I also needed to change MySql's data directory. This was kind of tricky the first time I had to do it.

One needs to change /etc/mysql/my.cnf file find datadir options and change it to what one needs.

The restart mysql with

service mysql restart

But that't not all, it is necessaty to update ubuntu's apparmor file with

vim /etc/apparmor.d/usr.sbin.mysqld

There you must find the old datadir path and change for the new one. Afterwards, reconfigure mysql with

dpkg-reconfigure mysql-server-5.5

And then restart again mysql (I did this, I don't know if its absolutely necessary).

I also needed to log in to the server using classic user/password combination, so its necessary to edit sshd_config with

vim /etc/ssh/sshd_config

There it is necessary to change the directive to

PasswordAuthentication yes

Finally I installed exim4 as an MTA

apt-get install exim4

and configured it with

dpkg-reconfigure exim4-config

I then chose a user to forward me root and postmaster mails. It is necessary to create a file in the user home


and the contents are the email address to which you wish to forward the emails.

that's it !

Monday, May 28, 2012

Database migration from PostgreSQL to MySql

Since I need to use Amazon RDS for my new application, I needed to migrate from my current PostgreSQL database to MySql.

Luckily I didn't realy in anything specific of postgresql, so migration  of schema and data was a breeze. I used a free downloadable online console tool pg2mysql

Well, in the schema generated my pg2mysql the TIMESTAMP fields in Postgres were converted to TIMESTAMP datatype in MySql (which has a DEFAULT CURRENT_TIMESTAMP by default), which is not what I wanted. So I manually edited my schema dump replacing "timestamp" to "datetime".

I also changed the default MyISAM to InnoDB...

In particular, in my code I had to be careful because certain syntax changes:

  • DISTINCT ON  (field1, field2)  field2 as f1, field2 as f2, field3 -> DISTINCT(CONCAT(field1, field2)), field3

Wednesday, May 16, 2012

error running shared postrotate script for mysql

I was receiving this emails on a daily basis:
error: error running shared postrotate script for /var/log/mysql.log /var/log/mysql/mysql.log /var/log/mysql/mysql-slow.log
run-parts: /etc/cron.daily/logrotate exited with return code 1
I decided to do something about it. After checking this link I determined it was because of a password error in the user debian-sys-maint.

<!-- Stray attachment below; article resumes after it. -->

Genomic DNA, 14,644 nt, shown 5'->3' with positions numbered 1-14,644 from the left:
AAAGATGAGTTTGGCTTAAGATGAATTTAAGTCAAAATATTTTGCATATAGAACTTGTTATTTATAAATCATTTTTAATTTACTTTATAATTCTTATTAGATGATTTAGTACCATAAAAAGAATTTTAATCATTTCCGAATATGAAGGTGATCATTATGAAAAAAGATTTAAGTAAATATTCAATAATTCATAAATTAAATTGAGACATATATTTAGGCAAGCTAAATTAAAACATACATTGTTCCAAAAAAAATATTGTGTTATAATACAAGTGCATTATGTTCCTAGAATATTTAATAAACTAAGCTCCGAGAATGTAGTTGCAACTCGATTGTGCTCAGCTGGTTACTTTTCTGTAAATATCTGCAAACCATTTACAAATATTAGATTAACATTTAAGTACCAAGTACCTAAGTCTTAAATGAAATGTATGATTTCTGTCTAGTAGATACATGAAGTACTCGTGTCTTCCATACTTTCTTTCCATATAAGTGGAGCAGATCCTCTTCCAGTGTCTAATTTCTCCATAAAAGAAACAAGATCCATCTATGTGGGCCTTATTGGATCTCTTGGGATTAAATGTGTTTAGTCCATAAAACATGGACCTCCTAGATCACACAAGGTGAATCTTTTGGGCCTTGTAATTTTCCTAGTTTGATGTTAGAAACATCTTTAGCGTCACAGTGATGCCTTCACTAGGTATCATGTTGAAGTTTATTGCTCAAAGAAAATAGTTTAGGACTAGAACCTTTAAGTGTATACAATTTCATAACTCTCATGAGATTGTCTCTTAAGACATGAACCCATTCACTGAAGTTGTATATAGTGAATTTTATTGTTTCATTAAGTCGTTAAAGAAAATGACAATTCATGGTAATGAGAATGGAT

I had deleted this user without noticing it's importance.

So in this link I found how to recover the user, and also I read Ubuntu: Reset debian-sys-maint’s mysql password ...

I hope I don't receive the email tomorrow.

Just for documentation sake, I copy the relevant contents of the previous link I mentioned.

Recently I upgraded Linux on my home server and every day I would get this email:
Subject: Anacron job 'cron.daily' on server.local
error: error running shared postrotate script for '/var/log/mysql.log /var/log/mysql/mysql.log /var/log/mysql/mysql-slow.log '
run-parts: /etc/cron.daily/logrotate exited with return code 1
I first examined the /etc/cron.daily/logrotate script.
There was only one executable line: /usr/sbin/logrotate /etc/logrotate.conf
I next examined /etc/logrotate.conf and found this: include /etc/logrotate.d
logrotate.d is a directory of scripts to run.
SInce my error message was for MySQL, I examined the /etc/logrorate.d/mysql-server script.
One line in this script is
MYADMIN="/usr/bin/mysqladmin --defaults-file=/etc/mysql/debian.cnf"
I examined /etc/mysql/debian.cnf and found the cause of the error message:
user = debian-sys-maint
password = oMhAfEiEiO
It was the PASSWORD! There was a mismatch between the password in debian.cnf and the password for thedebian-sys-maint user in MySQL.
Finally, I changed the password for debian-sys-maint in MySQL to the password listed in debian.cnf and the daily error message email stopped.

Log into MySQL as the root user and run the following SQL query, substituting PASSWORD-HERE for the actual plain text password which is the same as the password in the /etc/mysql/debian.conf file:

INSERT INTO `user` (

On Ubuntu systems there is a (system) mysql user debian-sys-maint that is used by the system’s init scripts to control the mysql database, e.g. to start or stop the mysql server. The password of this user is stored (in clear text) in /etc/mysql/debian.cnf. If this password does not match the the actual password in the mysql server the mysql init scripts will fail:
# /etc/init.d/mysql restart
 * Stopping MySQL database server mysqld     [fail]
 * Starting MySQL database server mysqld     [ OK ]
# /etc/init.d/mysql status
/usr/bin/mysqladmin: connect to server at 'localhost' failed
error: 'Access denied for user 'debian-sys-maint'@'localhost' (using password: YES)'
Moreover trying to update the mysql server will fail with an error like:
Fehler traten auf beim Bearbeiten von:
E: Sub-process /usr/bin/dpkg returned an error code (1)
To fix the problem you have to update the mysql password for the user debian-sys-maint:
  1. Get the password from /etc/mysql/debian.cnf. The clear text password is stored twice in the file (the lines starting with “password =”:
    # Automatically generated for Debian scripts. DO NOT TOUCH!
    host = localhost
    user = debian-sys-maint
    password = your-secret-password
    socket = /var/run/mysqld/mysqld.sock
    host = localhost
    user = debian-sys-maint